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29/10 hero wants to drive again

Kuldip Singh faces an uphill battle to reclaim his life after Delhi blasts. Tell us about your trauma | On blasts' trail

india Updated: Jan 04, 2006 14:04 IST

He became a national hero when he saved dozens of lives in an instant when a series of bombs rocked New Delhi a month ago, but as he lies in hospital, Kuldip Singh just wants to drive buses again.

Blind and partially deaf, and still writhing in pain, Singh faces an uphill battle to reclaim his life.

At least 66 people were killed by the explosions, two of which ripped through weekend markets buzzing with festival shoppers. The third was planted in Singh's bus, but the driver's quick thinking prevented a worse tragedy.

On October 29, Singh, 28, was on his last run, driving a bus packed with at least 80 people and loaded with nine gas cylinders, when a passenger from the back shouted: "Bomb, there's a bomb on the bus!"

"I immediately pulled over and asked everyone to get off," Singh said from his hospital bed.

"Within seconds the bus was empty. Then I saw a small box -- like the one a cable guy carries. It had three wires -- red, blue and green -- and a timer.

"First I thought I should take off the red wire like they do in films, but decided against it," he said.

"I took the box out of the bus and placed it on the side. I turned and then I don't remember what happened."

Just as Singh was backing away, the bomb exploded. Both his eyes and ears were badly damaged and his right arm was severely injured. He can faintly hear from one ear but, despite an operation, he can scarcely use his eyes at all.

"Can you see me?" his uncle asked, standing barely inches from him.

Singh only swayed his head. "I can only see a shadow."

Rewards and compensation have poured in for Singh, but for the low-paid driver they mean nothing.

"I want my eyes back. I want to drive my bus again," he said.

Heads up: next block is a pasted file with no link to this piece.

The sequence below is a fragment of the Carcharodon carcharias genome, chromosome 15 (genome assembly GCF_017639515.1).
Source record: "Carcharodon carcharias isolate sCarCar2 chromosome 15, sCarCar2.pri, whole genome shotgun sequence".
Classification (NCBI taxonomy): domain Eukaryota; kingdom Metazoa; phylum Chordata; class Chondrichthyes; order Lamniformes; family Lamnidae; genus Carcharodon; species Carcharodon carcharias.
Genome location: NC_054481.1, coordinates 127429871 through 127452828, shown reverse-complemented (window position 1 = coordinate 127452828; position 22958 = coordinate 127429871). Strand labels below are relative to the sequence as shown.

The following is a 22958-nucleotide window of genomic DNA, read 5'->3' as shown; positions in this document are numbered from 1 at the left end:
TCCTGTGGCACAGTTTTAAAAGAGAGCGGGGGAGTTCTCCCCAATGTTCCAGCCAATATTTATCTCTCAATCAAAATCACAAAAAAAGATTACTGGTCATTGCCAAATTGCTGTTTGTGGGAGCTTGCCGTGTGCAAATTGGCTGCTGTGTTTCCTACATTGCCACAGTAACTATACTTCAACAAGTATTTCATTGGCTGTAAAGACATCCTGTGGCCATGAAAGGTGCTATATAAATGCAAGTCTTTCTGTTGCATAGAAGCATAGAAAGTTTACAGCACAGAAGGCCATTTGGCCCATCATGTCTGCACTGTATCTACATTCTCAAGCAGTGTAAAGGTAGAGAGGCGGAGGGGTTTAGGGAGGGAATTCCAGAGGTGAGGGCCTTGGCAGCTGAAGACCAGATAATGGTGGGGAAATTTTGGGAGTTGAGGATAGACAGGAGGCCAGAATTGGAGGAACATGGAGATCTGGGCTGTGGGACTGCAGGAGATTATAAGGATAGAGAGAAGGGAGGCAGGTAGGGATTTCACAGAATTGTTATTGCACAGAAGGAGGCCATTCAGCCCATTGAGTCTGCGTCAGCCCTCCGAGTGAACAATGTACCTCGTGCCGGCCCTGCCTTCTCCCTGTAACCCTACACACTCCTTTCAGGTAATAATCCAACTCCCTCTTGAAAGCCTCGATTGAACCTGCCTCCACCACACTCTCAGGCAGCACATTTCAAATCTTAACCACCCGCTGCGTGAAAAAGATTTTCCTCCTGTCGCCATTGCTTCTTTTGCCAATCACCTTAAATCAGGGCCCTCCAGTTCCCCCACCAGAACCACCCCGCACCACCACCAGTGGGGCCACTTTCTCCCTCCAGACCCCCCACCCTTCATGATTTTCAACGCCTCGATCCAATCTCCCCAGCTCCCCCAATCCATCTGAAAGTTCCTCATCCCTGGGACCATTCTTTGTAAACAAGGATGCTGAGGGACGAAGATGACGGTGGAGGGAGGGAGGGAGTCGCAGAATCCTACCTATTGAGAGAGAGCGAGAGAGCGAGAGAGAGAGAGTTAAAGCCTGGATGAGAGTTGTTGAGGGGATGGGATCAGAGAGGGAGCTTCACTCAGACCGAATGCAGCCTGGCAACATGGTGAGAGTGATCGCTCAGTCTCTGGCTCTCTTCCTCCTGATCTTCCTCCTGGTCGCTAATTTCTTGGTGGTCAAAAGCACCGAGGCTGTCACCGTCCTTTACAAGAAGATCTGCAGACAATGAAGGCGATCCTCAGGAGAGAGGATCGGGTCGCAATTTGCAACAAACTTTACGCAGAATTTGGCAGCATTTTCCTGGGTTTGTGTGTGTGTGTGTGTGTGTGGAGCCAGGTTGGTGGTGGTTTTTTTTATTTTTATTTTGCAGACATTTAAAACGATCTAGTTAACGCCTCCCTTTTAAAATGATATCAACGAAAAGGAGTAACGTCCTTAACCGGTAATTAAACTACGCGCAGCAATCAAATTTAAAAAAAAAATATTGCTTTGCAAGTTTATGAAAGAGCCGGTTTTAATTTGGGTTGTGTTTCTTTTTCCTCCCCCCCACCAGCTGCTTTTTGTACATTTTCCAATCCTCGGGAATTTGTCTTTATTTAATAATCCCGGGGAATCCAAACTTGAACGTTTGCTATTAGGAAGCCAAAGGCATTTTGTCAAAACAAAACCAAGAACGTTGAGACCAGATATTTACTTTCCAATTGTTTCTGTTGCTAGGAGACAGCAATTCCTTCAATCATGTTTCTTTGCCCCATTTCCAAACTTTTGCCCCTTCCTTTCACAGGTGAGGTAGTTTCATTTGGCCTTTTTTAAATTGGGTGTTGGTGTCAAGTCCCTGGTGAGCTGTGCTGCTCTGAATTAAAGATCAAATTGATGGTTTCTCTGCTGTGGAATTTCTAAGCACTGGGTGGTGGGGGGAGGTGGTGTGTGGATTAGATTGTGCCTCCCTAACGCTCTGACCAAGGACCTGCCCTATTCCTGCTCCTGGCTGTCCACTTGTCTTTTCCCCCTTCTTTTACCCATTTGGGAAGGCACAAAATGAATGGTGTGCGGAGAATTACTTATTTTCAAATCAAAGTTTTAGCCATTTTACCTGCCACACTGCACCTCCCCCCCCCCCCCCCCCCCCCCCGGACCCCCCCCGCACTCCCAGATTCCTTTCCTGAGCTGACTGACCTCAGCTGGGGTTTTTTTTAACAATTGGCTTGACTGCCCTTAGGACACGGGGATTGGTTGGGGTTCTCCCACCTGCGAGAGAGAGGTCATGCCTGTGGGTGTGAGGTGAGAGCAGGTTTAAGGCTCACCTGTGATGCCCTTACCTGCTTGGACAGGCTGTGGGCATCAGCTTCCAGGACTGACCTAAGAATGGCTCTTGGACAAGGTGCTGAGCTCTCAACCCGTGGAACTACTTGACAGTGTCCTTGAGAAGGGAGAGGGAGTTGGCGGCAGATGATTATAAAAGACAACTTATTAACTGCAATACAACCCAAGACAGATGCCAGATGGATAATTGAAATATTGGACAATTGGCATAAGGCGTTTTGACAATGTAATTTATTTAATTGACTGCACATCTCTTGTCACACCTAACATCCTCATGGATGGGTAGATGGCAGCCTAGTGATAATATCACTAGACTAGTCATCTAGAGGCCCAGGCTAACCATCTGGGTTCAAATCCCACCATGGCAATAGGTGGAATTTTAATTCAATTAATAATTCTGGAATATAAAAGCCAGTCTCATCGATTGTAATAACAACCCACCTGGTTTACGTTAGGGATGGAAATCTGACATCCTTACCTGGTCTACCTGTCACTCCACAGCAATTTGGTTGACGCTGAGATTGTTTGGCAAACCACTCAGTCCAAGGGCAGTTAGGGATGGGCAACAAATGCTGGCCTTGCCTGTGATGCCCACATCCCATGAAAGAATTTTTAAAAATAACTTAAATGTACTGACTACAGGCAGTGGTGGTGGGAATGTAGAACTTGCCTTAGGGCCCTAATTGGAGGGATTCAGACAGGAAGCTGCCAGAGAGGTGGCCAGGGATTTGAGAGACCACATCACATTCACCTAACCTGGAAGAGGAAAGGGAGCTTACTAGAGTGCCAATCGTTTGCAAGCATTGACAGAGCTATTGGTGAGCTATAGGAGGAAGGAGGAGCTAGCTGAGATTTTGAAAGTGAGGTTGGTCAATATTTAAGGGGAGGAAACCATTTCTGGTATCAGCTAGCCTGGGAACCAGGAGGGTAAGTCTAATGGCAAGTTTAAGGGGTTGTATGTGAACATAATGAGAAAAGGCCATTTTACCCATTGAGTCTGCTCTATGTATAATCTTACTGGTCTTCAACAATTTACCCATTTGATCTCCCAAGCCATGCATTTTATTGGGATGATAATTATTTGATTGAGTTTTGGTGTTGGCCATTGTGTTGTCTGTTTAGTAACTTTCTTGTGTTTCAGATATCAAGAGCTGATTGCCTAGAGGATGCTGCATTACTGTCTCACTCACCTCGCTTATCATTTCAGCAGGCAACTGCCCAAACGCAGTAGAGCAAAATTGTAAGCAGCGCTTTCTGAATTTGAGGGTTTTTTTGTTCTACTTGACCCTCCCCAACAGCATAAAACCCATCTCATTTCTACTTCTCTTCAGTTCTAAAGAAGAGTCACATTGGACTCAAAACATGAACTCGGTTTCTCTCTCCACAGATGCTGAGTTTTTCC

Bombers on the loose

The Delhi Police, which formed a special team to track the bombers, have so far arrested three people, including one from Srinagar who, they claim, was the main coordinator and facilitator.

But they say the bombers are probably still at large.

"We are not worried but we are definitely concerned," said Anita Roy, a senior Delhi Police officer who was at the site of the first blast within minutes.

At least 200 people were injured in the blasts. Many bodies were charred beyond recognition, and several relatives fought over remains which could only be identified by DNA tests.

The government told parliament on Tuesday that at least 10 people were still missing and media reports said three mutilated bodies were lying in a hospital morgue, awaiting claimants.

In South Delhi's sprawling and cluttered Sarojini Nagar market, where 43 people were killed, life has returned to normal.

The shoppers are back, the beggars are back and so are the street dogs lazing around on the pavements.

"Why should life stop?" asked Damyanti Suri, a 60-year-old housewife. "They can even plant bombs in our homes. How can we stop them? If we get scared, how will life go on?"

At the Shyam Juice shop, where one of the blasts took place, a TV crew was filming around the small bomb crater.

Eager customers thronged the shop, buying fresh juice and local snacks.

"Bodies were falling from 20 feet in the sky," said a worker at the shop who witnessed the blast.

"I was saved as I was behind the shop. One body landed right next to me," he added. "Why should I leave this place? No one can move me from here."

First Published: Nov 30, 2005 11:22 IST